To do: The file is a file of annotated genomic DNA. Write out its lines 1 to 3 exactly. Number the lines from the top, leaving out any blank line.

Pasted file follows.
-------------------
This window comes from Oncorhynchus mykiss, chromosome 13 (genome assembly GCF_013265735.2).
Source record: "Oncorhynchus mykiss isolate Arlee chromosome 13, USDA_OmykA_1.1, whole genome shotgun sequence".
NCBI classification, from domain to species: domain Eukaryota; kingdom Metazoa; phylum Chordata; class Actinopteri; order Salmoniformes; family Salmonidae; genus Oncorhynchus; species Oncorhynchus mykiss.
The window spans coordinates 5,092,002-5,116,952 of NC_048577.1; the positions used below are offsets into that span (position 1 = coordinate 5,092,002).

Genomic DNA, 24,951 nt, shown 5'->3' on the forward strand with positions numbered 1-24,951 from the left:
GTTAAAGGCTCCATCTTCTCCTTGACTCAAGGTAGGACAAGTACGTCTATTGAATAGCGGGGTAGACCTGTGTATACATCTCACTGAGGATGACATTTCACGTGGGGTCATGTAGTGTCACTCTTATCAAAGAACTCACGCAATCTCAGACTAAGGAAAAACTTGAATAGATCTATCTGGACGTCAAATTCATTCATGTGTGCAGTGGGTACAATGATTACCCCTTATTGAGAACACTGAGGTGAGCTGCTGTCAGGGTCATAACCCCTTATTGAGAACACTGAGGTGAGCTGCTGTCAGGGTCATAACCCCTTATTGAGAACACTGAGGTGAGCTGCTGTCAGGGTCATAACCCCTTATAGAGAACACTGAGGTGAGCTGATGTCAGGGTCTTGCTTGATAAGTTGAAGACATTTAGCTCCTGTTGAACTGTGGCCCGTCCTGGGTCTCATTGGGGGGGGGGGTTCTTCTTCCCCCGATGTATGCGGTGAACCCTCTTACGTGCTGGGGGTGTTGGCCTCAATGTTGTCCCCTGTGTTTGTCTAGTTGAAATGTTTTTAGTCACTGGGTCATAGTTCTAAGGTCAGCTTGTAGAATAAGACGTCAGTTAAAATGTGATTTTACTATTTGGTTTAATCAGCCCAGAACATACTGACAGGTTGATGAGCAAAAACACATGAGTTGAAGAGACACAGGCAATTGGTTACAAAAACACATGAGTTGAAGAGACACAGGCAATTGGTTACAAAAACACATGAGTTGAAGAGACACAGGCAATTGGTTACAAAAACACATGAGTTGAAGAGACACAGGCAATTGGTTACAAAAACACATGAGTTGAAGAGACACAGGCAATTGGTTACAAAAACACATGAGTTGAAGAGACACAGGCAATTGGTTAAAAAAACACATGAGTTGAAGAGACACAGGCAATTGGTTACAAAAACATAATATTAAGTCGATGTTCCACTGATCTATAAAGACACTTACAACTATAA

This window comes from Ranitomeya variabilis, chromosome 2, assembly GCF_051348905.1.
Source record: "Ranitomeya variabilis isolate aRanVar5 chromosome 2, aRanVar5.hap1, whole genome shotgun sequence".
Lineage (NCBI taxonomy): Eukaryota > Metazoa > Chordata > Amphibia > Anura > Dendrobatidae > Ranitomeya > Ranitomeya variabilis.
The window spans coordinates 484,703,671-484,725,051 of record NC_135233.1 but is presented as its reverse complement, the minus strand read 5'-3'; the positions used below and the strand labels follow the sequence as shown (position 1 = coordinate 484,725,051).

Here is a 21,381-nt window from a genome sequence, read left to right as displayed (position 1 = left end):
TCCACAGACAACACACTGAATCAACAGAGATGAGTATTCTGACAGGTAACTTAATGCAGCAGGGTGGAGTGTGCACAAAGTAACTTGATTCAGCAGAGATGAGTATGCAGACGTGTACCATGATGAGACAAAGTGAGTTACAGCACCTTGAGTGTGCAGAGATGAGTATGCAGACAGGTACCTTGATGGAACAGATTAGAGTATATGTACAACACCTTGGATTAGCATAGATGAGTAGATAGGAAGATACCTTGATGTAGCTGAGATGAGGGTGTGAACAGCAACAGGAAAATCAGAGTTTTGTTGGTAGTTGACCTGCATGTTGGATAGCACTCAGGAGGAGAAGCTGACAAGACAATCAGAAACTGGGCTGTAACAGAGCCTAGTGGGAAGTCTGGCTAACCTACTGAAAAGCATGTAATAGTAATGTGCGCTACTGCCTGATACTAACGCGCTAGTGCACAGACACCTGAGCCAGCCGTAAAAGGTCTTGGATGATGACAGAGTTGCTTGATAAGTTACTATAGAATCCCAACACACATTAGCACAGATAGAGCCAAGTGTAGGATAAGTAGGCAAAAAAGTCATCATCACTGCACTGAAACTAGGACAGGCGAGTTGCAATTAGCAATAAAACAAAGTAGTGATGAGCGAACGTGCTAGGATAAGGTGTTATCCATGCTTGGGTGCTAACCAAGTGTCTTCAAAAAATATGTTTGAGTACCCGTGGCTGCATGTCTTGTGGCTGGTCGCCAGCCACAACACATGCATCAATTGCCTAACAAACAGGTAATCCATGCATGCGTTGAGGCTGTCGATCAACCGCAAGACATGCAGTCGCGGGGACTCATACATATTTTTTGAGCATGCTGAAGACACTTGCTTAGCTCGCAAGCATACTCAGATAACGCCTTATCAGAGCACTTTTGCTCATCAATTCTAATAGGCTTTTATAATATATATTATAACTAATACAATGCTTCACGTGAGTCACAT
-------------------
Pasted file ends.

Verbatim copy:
This window comes from Oncorhynchus mykiss, chromosome 13 (genome assembly GCF_013265735.2).
Source record: "Oncorhynchus mykiss isolate Arlee chromosome 13, USDA_OmykA_1.1, whole genome shotgun sequence".
NCBI classification, from domain to species: domain Eukaryota; kingdom Metazoa; phylum Chordata; class Actinopteri; order Salmoniformes; family Salmonidae; genus Oncorhynchus; species Oncorhynchus mykiss.